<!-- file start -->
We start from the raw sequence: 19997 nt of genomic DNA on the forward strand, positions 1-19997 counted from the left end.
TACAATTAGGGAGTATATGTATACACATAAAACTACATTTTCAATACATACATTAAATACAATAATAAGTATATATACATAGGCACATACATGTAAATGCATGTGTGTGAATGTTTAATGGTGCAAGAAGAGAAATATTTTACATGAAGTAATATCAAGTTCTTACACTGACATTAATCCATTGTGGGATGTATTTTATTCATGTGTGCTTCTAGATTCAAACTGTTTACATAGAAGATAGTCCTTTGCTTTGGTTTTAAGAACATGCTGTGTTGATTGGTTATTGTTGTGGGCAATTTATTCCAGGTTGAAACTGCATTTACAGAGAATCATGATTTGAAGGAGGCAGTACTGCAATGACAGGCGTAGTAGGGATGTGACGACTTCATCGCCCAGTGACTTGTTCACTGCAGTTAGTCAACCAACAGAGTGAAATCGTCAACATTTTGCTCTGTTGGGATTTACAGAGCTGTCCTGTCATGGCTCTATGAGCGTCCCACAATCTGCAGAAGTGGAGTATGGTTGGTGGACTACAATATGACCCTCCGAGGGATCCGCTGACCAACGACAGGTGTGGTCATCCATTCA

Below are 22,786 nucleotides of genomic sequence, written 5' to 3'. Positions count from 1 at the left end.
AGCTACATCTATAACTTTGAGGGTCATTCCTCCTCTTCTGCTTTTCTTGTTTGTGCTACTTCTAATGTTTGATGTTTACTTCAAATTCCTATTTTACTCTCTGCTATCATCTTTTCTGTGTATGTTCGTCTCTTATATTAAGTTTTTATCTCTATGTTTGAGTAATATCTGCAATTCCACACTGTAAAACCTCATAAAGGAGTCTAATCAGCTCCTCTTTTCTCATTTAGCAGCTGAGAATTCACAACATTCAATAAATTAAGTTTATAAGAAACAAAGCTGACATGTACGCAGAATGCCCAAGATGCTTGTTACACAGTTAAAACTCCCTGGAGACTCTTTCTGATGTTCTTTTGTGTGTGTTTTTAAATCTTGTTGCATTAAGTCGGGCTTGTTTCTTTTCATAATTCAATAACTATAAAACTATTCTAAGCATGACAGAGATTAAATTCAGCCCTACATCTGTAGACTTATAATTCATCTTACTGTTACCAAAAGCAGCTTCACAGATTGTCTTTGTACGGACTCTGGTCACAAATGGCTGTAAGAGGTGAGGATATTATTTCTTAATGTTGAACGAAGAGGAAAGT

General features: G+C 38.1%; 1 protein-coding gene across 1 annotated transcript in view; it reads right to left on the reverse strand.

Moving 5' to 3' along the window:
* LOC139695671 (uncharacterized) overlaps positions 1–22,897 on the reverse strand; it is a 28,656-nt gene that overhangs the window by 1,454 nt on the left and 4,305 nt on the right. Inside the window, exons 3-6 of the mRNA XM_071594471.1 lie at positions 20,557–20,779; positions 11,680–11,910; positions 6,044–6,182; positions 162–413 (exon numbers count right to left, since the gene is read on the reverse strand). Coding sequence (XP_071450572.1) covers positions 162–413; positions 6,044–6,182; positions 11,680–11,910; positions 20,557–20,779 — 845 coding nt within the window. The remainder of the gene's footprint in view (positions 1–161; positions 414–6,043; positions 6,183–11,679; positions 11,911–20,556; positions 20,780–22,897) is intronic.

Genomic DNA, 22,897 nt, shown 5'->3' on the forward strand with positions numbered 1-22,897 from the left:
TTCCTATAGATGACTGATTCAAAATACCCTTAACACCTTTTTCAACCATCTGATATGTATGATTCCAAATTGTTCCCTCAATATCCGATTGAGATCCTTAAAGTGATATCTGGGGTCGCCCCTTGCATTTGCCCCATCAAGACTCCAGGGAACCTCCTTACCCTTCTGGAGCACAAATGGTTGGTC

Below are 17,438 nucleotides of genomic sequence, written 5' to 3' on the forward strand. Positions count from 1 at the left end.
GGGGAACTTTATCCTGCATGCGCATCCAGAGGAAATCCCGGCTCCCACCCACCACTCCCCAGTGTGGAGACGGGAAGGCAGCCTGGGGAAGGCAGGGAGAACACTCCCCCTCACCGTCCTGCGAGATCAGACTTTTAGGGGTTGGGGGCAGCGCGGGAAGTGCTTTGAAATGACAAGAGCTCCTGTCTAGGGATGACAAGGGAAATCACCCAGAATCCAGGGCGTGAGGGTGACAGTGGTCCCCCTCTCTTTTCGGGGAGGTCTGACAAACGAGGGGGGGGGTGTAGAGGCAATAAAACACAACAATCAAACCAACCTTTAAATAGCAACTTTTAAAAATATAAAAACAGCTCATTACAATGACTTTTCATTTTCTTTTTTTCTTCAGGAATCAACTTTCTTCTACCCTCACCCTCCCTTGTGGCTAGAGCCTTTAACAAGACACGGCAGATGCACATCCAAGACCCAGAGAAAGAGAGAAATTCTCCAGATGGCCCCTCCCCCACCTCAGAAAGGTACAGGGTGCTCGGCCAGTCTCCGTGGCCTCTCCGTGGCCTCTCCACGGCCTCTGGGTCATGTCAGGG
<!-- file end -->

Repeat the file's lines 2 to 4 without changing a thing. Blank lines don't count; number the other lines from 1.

TACAATTAGGGAGTATATGTATACACATAAAACTACATTTTCAATACATACATTAAATACAATAATAAGTATATATACATAGGCACATACATGTAAATGCATGTGTGTGAATGTTTAATGGTGCAAGAAGAGAAATATTTTACATGAAGTAATATCAAGTTCTTACACTGACATTAATCCATTGTGGGATGTATTTTATTCATGTGTGCTTCTAGATTCAAACTGTTTACATAGAAGATAGTCCTTTGCTTTGGTTTTAAGAACATGCTGTGTTGATTGGTTATTGTTGTGGGCAATTTATTCCAGGTTGAAACTGCATTTACAGAGAATCATGATTTGAAGGAGGCAGTACTGCAATGACAGGCGTAGTAGGGATGTGACGACTTCATCGCCCAGTGACTTGTTCACTGCAGTTAGTCAACCAACAGAGTGAAATCGTCAACATTTTGCTCTGTTGGGATTTACAGAGCTGTCCTGTCATGGCTCTATGAGCGTCCCACAATCTGCAGAAGTGGAGTATGGTTGGTGGACTACAATATGACCCTCCGAGGGATCCGCTGACCAACGACAGGTGTGGTCATCCATTCA

Below are 22,786 nucleotides of genomic sequence, written 5' to 3'. Positions count from 1 at the left end.
AGCTACATCTATAACTTTGAGGGTCATTCCTCCTCTTCTGCTTTTCTTGTTTGTGCTACTTCTAATGTTTGATGTTTACTTCAAATTCCTATTTTACTCTCTGCTATCATCTTTTCTGTGTATGTTCGTCTCTTATATTAAGTTTTTATCTCTATGTTTGAGTAATATCTGCAATTCCACACTGTAAAACCTCATAAAGGAGTCTAATCAGCTCCTCTTTTCTCATTTAGCAGCTGAGAATTCACAACATTCAATAAATTAAGTTTATAAGAAACAAAGCTGACATGTACGCAGAATGCCCAAGATGCTTGTTACACAGTTAAAACTCCCTGGAGACTCTTTCTGATGTTCTTTTGTGTGTGTTTTTAAATCTTGTTGCATTAAGTCGGGCTTGTTTCTTTTCATAATTCAATAACTATAAAACTATTCTAAGCATGACAGAGATTAAATTCAGCCCTACATCTGTAGACTTATAATTCATCTTACTGTTACCAAAAGCAGCTTCACAGATTGTCTTTGTACGGACTCTGGTCACAAATGGCTGTAAGAGGTGAGGATATTATTTCTTAATGTTGAACGAAGAGGAAAGT